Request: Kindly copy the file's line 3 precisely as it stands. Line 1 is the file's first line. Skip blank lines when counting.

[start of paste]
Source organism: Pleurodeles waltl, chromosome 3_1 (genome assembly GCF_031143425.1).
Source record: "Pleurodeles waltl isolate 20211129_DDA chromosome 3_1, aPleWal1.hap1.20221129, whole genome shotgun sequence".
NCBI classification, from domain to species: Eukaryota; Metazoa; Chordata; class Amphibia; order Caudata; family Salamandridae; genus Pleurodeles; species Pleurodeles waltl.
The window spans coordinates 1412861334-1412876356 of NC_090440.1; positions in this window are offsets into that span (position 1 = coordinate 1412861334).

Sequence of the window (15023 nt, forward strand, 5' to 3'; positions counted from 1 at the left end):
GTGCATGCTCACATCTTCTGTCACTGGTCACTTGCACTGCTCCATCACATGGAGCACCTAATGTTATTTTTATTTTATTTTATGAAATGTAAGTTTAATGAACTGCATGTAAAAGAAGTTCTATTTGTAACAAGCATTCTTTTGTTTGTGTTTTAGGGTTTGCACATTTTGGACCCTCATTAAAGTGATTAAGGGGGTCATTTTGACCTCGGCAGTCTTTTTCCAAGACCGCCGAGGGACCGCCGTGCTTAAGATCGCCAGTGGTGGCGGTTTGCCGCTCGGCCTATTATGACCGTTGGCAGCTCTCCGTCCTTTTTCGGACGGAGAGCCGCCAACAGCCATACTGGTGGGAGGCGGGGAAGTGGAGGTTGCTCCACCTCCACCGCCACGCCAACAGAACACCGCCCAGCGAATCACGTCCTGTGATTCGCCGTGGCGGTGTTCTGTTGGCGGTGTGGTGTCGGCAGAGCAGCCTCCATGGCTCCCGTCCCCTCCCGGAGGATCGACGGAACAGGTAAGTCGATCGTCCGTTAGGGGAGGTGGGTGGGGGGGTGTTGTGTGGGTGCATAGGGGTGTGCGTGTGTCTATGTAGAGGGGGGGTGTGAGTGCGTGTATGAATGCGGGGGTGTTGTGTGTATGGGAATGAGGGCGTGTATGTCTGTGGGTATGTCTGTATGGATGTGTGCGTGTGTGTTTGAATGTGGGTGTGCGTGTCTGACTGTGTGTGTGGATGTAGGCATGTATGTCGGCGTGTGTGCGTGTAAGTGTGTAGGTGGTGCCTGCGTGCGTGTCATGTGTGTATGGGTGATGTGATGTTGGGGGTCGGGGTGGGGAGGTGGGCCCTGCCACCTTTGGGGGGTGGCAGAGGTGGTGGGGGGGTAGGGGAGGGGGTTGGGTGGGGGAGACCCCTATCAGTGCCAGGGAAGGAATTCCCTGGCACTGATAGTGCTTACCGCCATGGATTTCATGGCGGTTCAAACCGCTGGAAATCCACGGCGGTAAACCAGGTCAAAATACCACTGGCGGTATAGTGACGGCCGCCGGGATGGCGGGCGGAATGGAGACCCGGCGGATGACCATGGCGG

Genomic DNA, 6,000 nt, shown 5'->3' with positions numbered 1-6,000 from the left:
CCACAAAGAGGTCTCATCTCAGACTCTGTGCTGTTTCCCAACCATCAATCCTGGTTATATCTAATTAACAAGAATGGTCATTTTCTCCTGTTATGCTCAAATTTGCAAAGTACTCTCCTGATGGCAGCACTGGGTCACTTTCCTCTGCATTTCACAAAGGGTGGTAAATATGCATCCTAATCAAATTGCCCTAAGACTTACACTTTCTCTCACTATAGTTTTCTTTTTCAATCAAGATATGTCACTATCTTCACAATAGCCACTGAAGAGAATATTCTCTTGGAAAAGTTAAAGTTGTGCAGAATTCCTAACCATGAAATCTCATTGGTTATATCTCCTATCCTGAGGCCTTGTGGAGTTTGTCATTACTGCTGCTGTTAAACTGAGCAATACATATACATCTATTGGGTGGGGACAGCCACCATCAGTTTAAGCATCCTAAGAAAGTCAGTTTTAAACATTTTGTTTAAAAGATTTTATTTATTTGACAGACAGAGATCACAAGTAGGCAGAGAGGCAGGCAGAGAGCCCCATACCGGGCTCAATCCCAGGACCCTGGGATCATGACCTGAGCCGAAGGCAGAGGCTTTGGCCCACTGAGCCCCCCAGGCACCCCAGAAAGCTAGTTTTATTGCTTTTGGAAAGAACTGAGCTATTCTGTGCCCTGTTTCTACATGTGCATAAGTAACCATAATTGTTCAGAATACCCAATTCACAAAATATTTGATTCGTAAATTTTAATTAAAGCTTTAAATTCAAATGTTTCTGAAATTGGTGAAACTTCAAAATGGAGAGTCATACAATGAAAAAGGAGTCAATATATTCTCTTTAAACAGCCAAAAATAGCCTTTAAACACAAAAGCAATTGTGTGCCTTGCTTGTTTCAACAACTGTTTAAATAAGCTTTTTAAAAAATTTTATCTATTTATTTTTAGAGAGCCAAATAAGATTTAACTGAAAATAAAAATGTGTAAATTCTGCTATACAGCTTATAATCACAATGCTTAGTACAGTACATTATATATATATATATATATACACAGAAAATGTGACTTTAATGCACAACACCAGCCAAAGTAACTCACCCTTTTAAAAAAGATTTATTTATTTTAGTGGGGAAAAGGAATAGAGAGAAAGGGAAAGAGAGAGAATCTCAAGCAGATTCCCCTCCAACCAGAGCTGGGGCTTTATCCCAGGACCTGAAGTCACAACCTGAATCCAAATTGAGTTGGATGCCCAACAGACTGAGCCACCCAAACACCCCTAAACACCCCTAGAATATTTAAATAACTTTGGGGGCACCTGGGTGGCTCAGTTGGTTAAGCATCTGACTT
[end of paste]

NCBI classification, from domain to species: Eukaryota; Metazoa; Chordata; class Amphibia; order Caudata; family Salamandridae; genus Pleurodeles; species Pleurodeles waltl.